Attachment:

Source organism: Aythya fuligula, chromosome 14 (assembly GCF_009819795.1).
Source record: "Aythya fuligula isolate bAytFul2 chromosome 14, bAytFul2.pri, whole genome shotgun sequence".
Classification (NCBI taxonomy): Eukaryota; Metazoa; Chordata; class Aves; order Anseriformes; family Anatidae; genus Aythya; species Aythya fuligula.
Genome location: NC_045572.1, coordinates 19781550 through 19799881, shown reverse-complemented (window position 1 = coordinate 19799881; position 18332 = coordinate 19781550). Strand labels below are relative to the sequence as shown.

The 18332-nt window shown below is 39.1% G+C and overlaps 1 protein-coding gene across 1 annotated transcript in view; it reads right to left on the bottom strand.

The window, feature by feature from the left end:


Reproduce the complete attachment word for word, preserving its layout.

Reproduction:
Source organism: Aythya fuligula, chromosome 14 (assembly GCF_009819795.1).
Source record: "Aythya fuligula isolate bAytFul2 chromosome 14, bAytFul2.pri, whole genome shotgun sequence".
Classification (NCBI taxonomy): Eukaryota; Metazoa; Chordata; class Aves; order Anseriformes; family Anatidae; genus Aythya; species Aythya fuligula.
Genome location: NC_045572.1, coordinates 19781550 through 19799881, shown reverse-complemented (window position 1 = coordinate 19799881; position 18332 = coordinate 19781550). Strand labels below are relative to the sequence as shown.

The 18332-nt window shown below is 39.1% G+C and overlaps 1 protein-coding gene across 1 annotated transcript in view; it reads right to left on the bottom strand.

The window, feature by feature from the left end: